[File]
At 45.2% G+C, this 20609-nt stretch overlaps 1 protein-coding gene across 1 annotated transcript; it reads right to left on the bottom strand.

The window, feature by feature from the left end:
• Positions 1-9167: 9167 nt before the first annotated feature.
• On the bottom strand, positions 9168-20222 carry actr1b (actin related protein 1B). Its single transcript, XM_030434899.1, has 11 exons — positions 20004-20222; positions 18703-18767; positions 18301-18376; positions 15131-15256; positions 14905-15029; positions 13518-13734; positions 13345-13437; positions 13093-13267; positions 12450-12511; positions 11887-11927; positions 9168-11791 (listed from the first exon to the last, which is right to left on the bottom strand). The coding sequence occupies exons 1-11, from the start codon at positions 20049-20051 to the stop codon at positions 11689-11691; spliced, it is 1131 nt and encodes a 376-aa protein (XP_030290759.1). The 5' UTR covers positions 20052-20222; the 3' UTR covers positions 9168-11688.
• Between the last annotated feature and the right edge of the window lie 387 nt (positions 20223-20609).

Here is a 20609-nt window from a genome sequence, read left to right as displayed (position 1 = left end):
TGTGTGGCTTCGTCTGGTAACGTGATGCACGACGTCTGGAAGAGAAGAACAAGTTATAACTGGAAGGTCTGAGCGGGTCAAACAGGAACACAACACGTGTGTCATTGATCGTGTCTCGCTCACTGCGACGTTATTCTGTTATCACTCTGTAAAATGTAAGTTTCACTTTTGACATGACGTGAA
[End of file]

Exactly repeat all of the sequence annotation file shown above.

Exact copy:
At 45.2% G+C, this 20609-nt stretch overlaps 1 protein-coding gene across 1 annotated transcript; it reads right to left on the bottom strand.

The window, feature by feature from the left end:
• Positions 1-9167: 9167 nt before the first annotated feature.
• On the bottom strand, positions 9168-20222 carry actr1b (actin related protein 1B). Its single transcript, XM_030434899.1, has 11 exons — positions 20004-20222; positions 18703-18767; positions 18301-18376; positions 15131-15256; positions 14905-15029; positions 13518-13734; positions 13345-13437; positions 13093-13267; positions 12450-12511; positions 11887-11927; positions 9168-11791 (listed from the first exon to the last, which is right to left on the bottom strand). The coding sequence occupies exons 1-11, from the start codon at positions 20049-20051 to the stop codon at positions 11689-11691; spliced, it is 1131 nt and encodes a 376-aa protein (XP_030290759.1). The 5' UTR covers positions 20052-20222; the 3' UTR covers positions 9168-11688.
• Between the last annotated feature and the right edge of the window lie 387 nt (positions 20223-20609).

Here is a 20609-nt window from a genome sequence, read left to right as displayed (position 1 = left end):
TGTGTGGCTTCGTCTGGTAACGTGATGCACGACGTCTGGAAGAGAAGAACAAGTTATAACTGGAAGGTCTGAGCGGGTCAAACAGGAACACAACACGTGTGTCATTGATCGTGTCTCGCTCACTGCGACGTTATTCTGTTATCACTCTGTAAAATGTAAGTTTCACTTTTGACATGACGTGAA